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Everyone has a role in preventing harm and improving care

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Since the enquiry into care failings at Mid-Staffordshire and various other care scandals, discussion of patient safety has been focused on regulation, processes and system change.

Of course these issues are hugely important, but at Nursing Times we believe that the national focus must be on ensuring nurses (and other clinicians) are engaged and supported.

From those changing the bedsheets to those scrutinising the spreadsheets, it is the staff who are at the heart of care provision and commissioning, ensuring that their patients are safe from harm.

Last year we saw the sudden halt of work on staffing levels, this responsibility now sitting with the newly formed NHS Improvement, a national driver for improvement across systems. At the Patient Safety Congress this year we are delighted to have Ruth May, director of nursing at NHS Improvement, and Professor Clifford Mann, president of the Royal College of Emergency Medicine, presenting the latest work on safe staffing levels across settings.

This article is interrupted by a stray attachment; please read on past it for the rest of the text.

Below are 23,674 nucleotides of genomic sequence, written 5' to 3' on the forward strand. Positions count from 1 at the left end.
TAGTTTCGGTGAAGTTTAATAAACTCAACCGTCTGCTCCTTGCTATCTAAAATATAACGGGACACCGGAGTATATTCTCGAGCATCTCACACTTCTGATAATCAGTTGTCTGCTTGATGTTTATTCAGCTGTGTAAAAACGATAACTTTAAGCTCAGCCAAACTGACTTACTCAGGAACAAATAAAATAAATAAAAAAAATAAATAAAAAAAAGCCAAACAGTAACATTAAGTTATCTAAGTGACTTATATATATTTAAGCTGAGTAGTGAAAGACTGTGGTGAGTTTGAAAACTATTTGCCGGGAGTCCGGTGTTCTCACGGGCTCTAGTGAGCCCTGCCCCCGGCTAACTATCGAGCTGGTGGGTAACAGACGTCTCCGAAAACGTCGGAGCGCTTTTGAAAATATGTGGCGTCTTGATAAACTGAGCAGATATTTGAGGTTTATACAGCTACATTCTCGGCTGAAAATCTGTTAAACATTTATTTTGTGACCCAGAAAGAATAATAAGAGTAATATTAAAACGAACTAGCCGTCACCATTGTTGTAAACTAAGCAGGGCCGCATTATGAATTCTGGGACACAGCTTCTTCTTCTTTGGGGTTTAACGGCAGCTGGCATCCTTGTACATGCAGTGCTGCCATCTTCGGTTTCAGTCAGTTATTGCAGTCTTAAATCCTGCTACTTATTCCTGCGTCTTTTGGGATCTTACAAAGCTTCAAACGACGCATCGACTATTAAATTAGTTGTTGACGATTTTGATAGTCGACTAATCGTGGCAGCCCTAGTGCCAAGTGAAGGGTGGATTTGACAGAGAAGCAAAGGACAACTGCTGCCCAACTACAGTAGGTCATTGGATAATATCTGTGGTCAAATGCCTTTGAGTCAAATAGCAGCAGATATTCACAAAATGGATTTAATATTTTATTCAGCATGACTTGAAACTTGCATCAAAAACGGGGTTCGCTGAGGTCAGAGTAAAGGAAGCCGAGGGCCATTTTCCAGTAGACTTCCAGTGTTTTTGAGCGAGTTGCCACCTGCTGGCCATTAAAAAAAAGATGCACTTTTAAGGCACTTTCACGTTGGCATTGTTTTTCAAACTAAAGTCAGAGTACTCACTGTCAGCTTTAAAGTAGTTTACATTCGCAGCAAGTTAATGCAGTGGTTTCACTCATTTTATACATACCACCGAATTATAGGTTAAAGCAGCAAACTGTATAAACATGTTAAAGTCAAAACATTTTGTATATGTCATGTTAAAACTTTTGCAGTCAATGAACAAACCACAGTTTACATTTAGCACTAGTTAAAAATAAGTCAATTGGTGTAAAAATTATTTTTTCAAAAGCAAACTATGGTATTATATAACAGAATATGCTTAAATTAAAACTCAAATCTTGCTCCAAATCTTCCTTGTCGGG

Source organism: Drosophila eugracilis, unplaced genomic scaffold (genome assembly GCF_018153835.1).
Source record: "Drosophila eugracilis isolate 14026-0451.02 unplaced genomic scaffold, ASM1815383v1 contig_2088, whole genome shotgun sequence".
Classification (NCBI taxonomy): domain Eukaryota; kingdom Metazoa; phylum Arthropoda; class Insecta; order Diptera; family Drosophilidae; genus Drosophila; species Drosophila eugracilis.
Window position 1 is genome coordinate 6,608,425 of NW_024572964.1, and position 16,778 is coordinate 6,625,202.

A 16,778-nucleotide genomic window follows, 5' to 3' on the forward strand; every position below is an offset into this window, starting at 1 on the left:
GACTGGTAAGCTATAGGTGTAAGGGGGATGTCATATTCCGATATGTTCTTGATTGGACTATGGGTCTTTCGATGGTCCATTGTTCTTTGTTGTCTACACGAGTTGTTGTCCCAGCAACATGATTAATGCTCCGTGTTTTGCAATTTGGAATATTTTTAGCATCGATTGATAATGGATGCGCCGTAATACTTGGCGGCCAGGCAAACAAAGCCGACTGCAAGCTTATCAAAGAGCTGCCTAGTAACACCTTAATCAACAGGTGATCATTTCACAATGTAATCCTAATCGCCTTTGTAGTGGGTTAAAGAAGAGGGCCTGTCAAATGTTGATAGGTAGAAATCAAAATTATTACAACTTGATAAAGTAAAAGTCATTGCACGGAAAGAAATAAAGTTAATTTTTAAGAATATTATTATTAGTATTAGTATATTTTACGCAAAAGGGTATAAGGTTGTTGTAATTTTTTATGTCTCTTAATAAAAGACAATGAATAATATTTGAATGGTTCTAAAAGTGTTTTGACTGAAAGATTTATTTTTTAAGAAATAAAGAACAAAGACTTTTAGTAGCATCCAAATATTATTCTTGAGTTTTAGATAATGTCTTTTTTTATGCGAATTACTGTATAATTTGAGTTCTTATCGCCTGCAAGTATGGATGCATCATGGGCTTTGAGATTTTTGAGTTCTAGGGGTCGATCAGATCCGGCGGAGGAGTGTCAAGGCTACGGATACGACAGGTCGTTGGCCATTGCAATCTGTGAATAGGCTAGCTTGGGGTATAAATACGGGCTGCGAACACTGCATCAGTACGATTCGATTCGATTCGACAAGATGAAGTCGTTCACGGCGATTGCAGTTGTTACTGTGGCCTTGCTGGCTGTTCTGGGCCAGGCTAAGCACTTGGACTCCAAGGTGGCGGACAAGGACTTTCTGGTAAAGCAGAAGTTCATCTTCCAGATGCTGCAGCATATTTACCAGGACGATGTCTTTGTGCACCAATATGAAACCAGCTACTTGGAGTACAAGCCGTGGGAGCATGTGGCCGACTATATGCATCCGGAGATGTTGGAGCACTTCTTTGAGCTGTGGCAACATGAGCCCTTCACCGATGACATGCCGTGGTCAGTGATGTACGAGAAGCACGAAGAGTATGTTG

Another crucial area to address is that of staff engagement.

Everything from analysing human factors work to assessing organisational culture and workplace bullying is essential for all providers and commissioners to understand and plan for. With streams on ‘culture for change’, ‘understanding human factors’ and ‘value based leadership’, we are proud to have national nursing leadership’s cooperation on this focus.

Our speakers this year include Janet Davies, chief executive of the Royal College of Nursing, Jackie Smith, chief executive of the Nursing and Midwifery Council and Dame Eileen Sills, director of patient experience at Guy’s and St Thomas’ NHS Foundation Trust.

Only together can providers and commissioners share their best practice on how to support staff to be the best they can be, preventing harm and improving patient experience.

Everyone has a role to play in ensuring the workforce is fit for purpose.

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